by John Nyaradi
After a steep climb to the top of the hill, major U.S. stock indexes including the Dow Jones Industrial Average (NYSEARCA:DIA) and the S&P 500 (NYSEARCA:SPY) have recently reached record highs. Will the climb continue or is the U.S. stock market at the top of the roller coaster and about to take a historic plunge?
More and more signs point to a plunge for the Dow Jones Industrial Average and major indexes rather than a continued climb.
1. Excessively bullish sentiment: The Investment Company Institute reports that inflows to mutual funds from retail investors is running at high levels, with $1.05 billion coming in the week ending February 27 and a whopping $5.02 billion during the week of March 20th as mom and pop investors scramble to buy stocks after missing most of the recent rally.
The Investment Company Institute also reports that the total assets of all stock-based mutual funds climbed from $5.93 trillion in December of 2012 to $6.29 trillion in February of 2013 - and that was before the record-setting highs.
2. Deteriorating economic fundamentals: The impact of the budget sequester is now being illustrated by the recent jump in unemployment claims, as well as the disappointing payrolls reports from ADP and - most recently - the closely-watched non-farm payrolls report from the Bureau of Labor Statistics on April 5th which was an unmitigated disaster.
The Institute for Supply Management's March 2013 reading declined 2.9 percent from February's 54.2 for a reading of 51.3 during March. The ISM also reported that its March Non Manufacturing Index fell in March, as well, missing expectations, to join previous disappointments in recent PMI reports.
3. Contrarian bullishness: Dr. Alan Greenspan, often called the "ultimate contrarian indicator" by many analysts, appeared on CNBC on March 15th to say that he would not use the term "irrational exuberance" to describe the current level of investor enthusiasm. Dr. Greenspan described stocks as "significantly undervalued". This remark set off alarm bells with many commentators and investors and those bells continued as Meredith Whitney chimed in on CNBC, saying, "I have not been this constructive and bullish on US equities in my career." Such "uber bullishness" has oftentimes proven to be a good sell signal for the Dow Jones Industrial Average and other major stock indexes.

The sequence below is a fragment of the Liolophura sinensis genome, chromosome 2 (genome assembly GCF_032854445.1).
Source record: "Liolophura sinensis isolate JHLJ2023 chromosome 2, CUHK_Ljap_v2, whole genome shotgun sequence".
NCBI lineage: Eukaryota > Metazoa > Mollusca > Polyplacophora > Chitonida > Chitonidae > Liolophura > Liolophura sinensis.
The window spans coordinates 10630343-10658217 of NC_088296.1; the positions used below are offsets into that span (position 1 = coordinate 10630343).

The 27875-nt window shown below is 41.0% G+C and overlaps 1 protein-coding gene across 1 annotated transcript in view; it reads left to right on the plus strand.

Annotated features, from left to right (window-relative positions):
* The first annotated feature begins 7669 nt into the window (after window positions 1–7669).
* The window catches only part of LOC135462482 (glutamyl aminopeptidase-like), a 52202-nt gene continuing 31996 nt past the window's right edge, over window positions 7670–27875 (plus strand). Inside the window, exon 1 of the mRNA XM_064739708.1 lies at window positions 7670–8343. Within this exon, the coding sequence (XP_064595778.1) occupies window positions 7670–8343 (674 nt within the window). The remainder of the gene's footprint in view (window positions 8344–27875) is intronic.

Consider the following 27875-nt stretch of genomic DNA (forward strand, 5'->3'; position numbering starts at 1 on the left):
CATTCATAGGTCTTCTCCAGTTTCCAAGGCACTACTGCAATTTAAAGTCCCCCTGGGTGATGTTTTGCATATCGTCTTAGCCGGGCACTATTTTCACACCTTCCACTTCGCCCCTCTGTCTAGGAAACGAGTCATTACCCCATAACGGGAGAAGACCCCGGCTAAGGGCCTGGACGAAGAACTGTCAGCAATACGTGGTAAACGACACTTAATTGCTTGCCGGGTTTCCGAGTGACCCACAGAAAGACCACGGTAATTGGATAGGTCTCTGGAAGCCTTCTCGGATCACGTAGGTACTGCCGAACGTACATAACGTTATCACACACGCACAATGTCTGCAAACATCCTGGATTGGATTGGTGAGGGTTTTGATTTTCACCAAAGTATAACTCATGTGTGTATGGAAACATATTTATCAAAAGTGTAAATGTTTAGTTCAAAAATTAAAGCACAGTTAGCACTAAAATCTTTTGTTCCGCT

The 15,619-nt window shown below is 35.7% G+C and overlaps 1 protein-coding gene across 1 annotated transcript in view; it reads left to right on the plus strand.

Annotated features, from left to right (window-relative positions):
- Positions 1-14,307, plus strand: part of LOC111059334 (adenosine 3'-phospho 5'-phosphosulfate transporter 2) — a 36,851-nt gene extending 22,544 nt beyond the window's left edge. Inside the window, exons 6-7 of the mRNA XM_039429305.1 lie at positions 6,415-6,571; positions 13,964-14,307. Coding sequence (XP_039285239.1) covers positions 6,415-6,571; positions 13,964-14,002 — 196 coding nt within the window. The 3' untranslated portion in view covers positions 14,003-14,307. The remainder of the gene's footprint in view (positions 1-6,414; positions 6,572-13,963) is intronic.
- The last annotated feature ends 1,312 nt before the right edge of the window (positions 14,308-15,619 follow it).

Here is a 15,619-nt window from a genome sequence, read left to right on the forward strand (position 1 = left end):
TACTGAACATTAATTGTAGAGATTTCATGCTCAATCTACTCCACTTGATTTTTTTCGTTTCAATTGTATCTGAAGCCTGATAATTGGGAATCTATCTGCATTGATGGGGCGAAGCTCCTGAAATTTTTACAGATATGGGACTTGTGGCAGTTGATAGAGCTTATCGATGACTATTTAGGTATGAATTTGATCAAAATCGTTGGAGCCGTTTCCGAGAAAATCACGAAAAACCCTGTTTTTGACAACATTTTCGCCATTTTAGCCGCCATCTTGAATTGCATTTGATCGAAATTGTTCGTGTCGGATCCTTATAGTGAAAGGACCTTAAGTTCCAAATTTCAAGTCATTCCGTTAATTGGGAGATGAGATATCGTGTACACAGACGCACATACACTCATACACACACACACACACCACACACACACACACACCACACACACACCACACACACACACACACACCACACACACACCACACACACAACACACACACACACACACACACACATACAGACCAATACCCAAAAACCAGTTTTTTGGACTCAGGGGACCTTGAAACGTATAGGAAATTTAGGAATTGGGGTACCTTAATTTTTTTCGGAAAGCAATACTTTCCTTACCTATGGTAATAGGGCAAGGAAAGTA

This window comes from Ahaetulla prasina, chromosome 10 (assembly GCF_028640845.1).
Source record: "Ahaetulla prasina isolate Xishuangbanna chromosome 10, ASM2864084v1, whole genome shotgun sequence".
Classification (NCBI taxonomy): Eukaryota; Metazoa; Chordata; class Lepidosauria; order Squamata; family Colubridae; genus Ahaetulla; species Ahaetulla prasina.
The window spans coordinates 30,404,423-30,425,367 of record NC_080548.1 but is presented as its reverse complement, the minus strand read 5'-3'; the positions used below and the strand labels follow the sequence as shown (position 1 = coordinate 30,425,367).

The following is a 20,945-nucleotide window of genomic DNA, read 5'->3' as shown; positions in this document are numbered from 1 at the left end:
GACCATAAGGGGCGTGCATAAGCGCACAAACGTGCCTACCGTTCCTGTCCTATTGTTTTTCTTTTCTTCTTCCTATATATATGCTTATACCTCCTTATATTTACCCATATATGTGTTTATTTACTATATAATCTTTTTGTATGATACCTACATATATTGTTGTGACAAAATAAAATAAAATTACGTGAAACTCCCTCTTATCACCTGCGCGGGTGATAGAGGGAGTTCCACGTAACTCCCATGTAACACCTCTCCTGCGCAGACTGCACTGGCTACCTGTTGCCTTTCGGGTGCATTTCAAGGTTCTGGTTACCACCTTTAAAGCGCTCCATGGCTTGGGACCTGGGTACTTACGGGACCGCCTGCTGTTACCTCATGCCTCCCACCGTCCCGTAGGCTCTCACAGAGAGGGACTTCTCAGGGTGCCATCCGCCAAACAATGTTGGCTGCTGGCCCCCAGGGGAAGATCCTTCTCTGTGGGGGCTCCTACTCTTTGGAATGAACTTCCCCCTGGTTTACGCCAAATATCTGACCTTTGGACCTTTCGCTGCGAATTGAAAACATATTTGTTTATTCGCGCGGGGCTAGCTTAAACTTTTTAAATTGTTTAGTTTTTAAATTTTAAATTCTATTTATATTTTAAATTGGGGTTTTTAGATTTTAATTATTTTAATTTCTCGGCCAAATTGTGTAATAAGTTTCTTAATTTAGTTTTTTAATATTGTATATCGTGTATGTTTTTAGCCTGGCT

4. Sell in May and Go Away: Regular readers of the StockTraders Almanac are familiar with the maxim, "Sell in May and go away". This doctrine is based on the fact that the period between October and May is the time of year when most gains are made in the stock market, with the five-month period of May through September being negative or flat. As we move into April's showers, May's "flowers" are just days away.
5. Bond market warnings: The bond market has not been behaving in a way that would confirm the recent rally in the Dow Jones Industrial Average and other major U.S. stock indexes.
chart courtesy of StockCharts.com
In this chart of the S&P 500 and 10 Year Treasury Bond yield (NYSEARCA:IEF), we can see how the two have decoupled as bond yields have been dropping while the stock market has been climbing. This is not the normal configuration of these two indexes and so it's likely that one of them is wrong and will have to correct to eliminate this divergence. The bond market is usually considered to be "smarter" than the stock market and so this would point to the possibility of a significant correction ahead for the S&P 500.
Bottom line: Overall, current conditions bring us a combination of deteriorating macroeconomic fundamentals, contrarian indicators, negative technical data as well as the time-honored, seasonal admonition to "sell in May and go away." Added together, it's easy to conclude that major U.S. indexes like the Dow Jones Industrial Average and S&P 500 may have, indeed, reached the top of the roller coaster and are about to take a significant plunge.
Disclosure: Wall Street Sector Selector actively trades a wide range of exchange traded funds and positions can change at any time.